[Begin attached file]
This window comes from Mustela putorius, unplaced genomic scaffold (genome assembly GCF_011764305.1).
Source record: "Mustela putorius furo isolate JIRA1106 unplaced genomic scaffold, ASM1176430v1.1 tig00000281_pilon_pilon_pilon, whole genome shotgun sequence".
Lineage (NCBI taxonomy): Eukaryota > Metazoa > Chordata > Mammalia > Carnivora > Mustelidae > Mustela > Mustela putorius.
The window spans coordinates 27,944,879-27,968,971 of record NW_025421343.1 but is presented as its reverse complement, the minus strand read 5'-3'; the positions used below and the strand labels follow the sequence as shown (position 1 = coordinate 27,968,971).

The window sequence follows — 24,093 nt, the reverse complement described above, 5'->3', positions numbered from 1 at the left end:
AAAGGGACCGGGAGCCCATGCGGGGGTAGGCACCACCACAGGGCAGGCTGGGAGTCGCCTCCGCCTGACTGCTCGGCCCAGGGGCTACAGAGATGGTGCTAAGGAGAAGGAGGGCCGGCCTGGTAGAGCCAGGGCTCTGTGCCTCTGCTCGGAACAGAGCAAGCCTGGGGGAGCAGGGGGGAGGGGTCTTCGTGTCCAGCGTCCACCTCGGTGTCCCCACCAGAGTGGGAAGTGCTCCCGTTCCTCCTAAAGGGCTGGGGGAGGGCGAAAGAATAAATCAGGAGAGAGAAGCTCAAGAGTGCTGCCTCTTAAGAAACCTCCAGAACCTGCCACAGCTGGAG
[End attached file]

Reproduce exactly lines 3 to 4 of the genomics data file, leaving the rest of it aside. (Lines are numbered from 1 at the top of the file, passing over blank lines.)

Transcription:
Lineage (NCBI taxonomy): Eukaryota > Metazoa > Chordata > Mammalia > Carnivora > Mustelidae > Mustela > Mustela putorius.
The window spans coordinates 27,944,879-27,968,971 of record NW_025421343.1 but is presented as its reverse complement, the minus strand read 5'-3'; the positions used below and the strand labels follow the sequence as shown (position 1 = coordinate 27,968,971).